2. 2. Page 2 of 4 Perhaps much of the difficulty in this area stems from the practical truth that the decision to label an issue a "question of law," a "question of fact," or a "mixed question of law and fact" is sometimes as much a matter of allocation as it is of [474 U.S. 104, 114] analysis. See Monaghan, Constitutional Fact Review, 85 Colum. L. Rev. 229, 237 (1985). At least in those instances in which Congress has not spoken and in which the issue falls somewhere between a pristine legal standard and a simple historical fact, the fact/law distinction at times has turned on a determination that, as a matter of the sound administration of justice, one judicial actor is better positioned than another to decide the issue in question. Where, for example, as with proof of actual malice in First Amendment libel cases, the relevant legal principle can be given meaning only through its application to the particular circumstances of a case, the Court has been reluctant to give the trier of fact's conclusions presumptive force and, in so doing, strip a federal appellate court of its primary function as an expositor of law. See Bose Corp. v. Consumers Union of United States, Inc., 466 U.S., at 503. Similarly, on rare occasions in years past the Court has justified independent federal or appellate review as a means of compensating for "perceived shortcomings of the trier of fact by way of bias or some other factor. . . ." Id., at 518 (REHNQUIST, J., dissenting). See, e. g., Haynes v. Washington, 373 U.S., at 516 ; Watts v. Indiana, 338 U.S. 49, 52 (1949) (opinion of Frankfurter, J.). Cf. Norris v. Alabama, 294 U.S. 587 (1935). In contrast, other considerations often suggest the appropriateness of resolving close questions concerning the status of an issue as one of "law" or "fact" in favor of extending deference to the trial court. When, for example, the issue involves the credibility of witnesses and therefore turns largely on an evaluation of demeanor, there are compelling and familiar justifications for leaving the process of applying law to fact to the trial court and according its determinations presumptive weight. Patton v. Yount, supra, and Wainwright v. Witt, supra, are illustrative. There the Court stressed that the state trial judge is in a position to assess juror bias that is far superior to that of federal judges reviewing an application for a writ of habeas corpus. ….” Miller v. Fenton, 474 U.S. 104, 113-114 (1985). USCIS is rarely in a position of a trial court because the vast number of adjudication involve petitions and applications that do not require face-to-face interviews or hearings. Those faceless, paper-based adjudications are performed primarily at Service Centers, the National Benefits Center (NBC), the Administrative Appeals Office (AAO), and more recently the Immigrant Investor Program Office (IPO). However, the local field offices and asylum offices primarily perform intensive personal interviews through an inquisitorial adjudicative approach. This smaller class of more intense and complex cases do involve the interpretation of body language, verbal inflection and tone, eye contact, and a host of non-verbal cues, in short, demeanor.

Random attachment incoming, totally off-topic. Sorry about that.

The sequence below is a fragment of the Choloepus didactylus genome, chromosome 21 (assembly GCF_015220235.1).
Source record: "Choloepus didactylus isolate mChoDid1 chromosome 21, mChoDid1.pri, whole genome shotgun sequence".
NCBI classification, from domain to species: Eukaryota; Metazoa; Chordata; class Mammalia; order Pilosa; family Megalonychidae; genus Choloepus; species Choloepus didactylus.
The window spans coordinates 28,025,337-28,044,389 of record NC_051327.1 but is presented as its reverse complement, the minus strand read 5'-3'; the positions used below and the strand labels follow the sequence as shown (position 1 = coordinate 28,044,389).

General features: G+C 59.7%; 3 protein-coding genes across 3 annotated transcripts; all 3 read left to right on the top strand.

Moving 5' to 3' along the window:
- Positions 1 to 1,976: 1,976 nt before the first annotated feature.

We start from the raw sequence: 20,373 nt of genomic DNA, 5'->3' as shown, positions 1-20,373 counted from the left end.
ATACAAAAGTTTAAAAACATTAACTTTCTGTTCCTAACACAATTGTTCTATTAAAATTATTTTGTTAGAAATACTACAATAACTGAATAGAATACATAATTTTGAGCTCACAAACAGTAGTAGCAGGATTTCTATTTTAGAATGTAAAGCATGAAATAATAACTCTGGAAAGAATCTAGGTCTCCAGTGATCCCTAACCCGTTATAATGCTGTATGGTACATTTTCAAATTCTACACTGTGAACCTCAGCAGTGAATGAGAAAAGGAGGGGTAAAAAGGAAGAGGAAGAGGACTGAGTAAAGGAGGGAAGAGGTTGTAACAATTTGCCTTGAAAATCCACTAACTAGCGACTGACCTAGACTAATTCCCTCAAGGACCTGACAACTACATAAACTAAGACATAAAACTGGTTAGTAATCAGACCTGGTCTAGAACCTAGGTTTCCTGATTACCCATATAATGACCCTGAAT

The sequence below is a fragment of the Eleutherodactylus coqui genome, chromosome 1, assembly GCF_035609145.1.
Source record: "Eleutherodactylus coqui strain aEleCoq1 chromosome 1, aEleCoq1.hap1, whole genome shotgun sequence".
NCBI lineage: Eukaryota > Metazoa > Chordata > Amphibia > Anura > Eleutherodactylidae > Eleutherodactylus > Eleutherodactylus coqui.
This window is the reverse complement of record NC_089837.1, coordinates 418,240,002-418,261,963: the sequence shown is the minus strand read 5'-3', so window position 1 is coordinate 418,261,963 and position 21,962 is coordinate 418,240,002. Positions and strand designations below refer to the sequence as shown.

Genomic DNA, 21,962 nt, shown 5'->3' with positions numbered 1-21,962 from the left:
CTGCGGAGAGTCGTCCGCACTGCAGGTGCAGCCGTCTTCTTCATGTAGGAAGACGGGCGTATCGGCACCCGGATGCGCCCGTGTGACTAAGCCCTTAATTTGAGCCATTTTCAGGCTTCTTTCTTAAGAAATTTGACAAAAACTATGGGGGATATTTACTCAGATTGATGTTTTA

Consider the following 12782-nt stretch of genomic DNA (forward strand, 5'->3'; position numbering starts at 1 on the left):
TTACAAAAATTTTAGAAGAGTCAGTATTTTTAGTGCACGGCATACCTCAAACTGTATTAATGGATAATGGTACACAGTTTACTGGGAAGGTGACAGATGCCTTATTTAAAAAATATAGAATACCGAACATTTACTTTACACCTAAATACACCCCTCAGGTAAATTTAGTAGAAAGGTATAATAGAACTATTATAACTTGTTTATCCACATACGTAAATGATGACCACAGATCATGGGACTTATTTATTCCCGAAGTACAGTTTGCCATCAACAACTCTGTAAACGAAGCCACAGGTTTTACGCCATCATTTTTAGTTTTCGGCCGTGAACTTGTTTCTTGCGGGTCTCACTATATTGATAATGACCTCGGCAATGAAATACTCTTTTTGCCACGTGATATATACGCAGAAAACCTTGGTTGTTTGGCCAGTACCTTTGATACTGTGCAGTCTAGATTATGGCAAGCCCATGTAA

3. 3. Page 3 of 4 It is USCIS’ interviewing officers that somewhat resemble trial court judges mentioned in the excerpt above. These officers, however, are more like the Magistrates in our District Courts; or a better example is the Inquisiting Magistrates of the English common-law systems that still serve the needs in many countries around the globe. EOIR’s Immigration Judges (IJs) are the adjudicators who are most like trial court judges. IJs preside over Removal Proceedings which begin as adversarial events with each side, the alien respondent and the government, seeking to be declared right and the other side being found wrong. Once alien respondents either admits removability or are found removable, they most often apply for some form of relief. A request for Relief from Removal (or at least voluntary departure) is nearly identical to any other Benefit Request, primarily it requires shifting from an adversarial to an inquisitorial inquiry. Inquisitorial inquiries are focused on seeking and hopefully finding the truth of the matter (or coming as close as possible); rather than victory over an opponent, or adversary. The level of certainty of “truth” is somewhat subjective because the standard of proof employed is basically a judgment call by a rational and reasonable adjudicator. That standard of proof is explained in the following excerpt. “The "preponderance of the evidence" standard requires that the evidence demonstrate that the applicant's claim is "probably true," where the determination of "truth" is made based on the factual circumstances of each individual case. Matter of Chawathe, 25 I&N Dec. 369, 376 (AAO 2010) (citing Matter of E-M-, 20 I&N Dec. 77, 79-80 (Comm'r 1989)). In evaluating the evidence, the truth is to be determined not by the quantity of evidence alone but by its quality. Id. Thus, in adjudicating the application pursuant to the preponderance of the evidence standard, the director must examine each piece of evidence for relevance, probative value, and credibility, both individually and within the context of the totality of the evidence, to determine whether the fact to be proven is probably true. …” APR302015_01B4203.pdf at p. 3 In preparing a case to meet the preponderance standard, one needs to be clear about what they are trying to prove. Is your specific task to present evidence pertaining to a "question of law," a "question of fact," or a "mixed question of law and fact"? The answer to the preceding question controls evidence selection for the instant case. It may
  4. 4. Page 4 of 4 be helpful to keep in mind one’s obligations as to their burden of proof measured against the applicable standard of proof. In order to demonstrate the truth of the matter by a preponderance of discernible findings-of-fact and commensurate conclusions-of-law, one must understand their burdens. First, the applicant or petitioner must come forward with evidence in order to meet their burden of production. The purpose of that evidence is to lead the adjudicator to find the facts necessary to demonstrate eligibility as defined by law. That “purpose” is described in jurisprudence as meeting the burden of persuasion. In short, the probative, corroborative, reliable, and credible evidence produced; along with any brief and/or argument offered; must persuade the adjudicator to find in your favor. Is there an initial, minimum, legally-prescribed or suggested piece of evidence required or highly recommended? Examples would include: a labor certification, a birth or marriage certificate, a professional license, DNA test results, or an academic degree. Such concrete items are not difficult to understand. The determination of whether that evidence, mixed with less tangible qualities and characteristics; or uncertain pieces of evidence; meets the burden of persuasion is less straight-forward. For example, if one is seeking a waiver that has as a prerequisite, a qualifying relative, then documentary evidence of the relationship meet the initial minimal burden of production and meets a condition precedent. Whether a consequence of an alien relative’s exclusion from the U.S. is going to levy an extreme, or extremely unusual, hardship upon that qualifying U.S. relative is highly subjective and reliant upon meeting the burden of persuasion. It is like I said; “It’s just not that simple.” Dated this 16th day of May, 2015 X /s/ Joseph P. Whalen That’s my two-cents, for now! Digitally signed by Joseph P. Whalen DN: cn=Joseph P. Whalen, o, ou, email=joseph.whalen774@gmail.com, c=US Date: 2015.05.16 15:59:48 -04'00'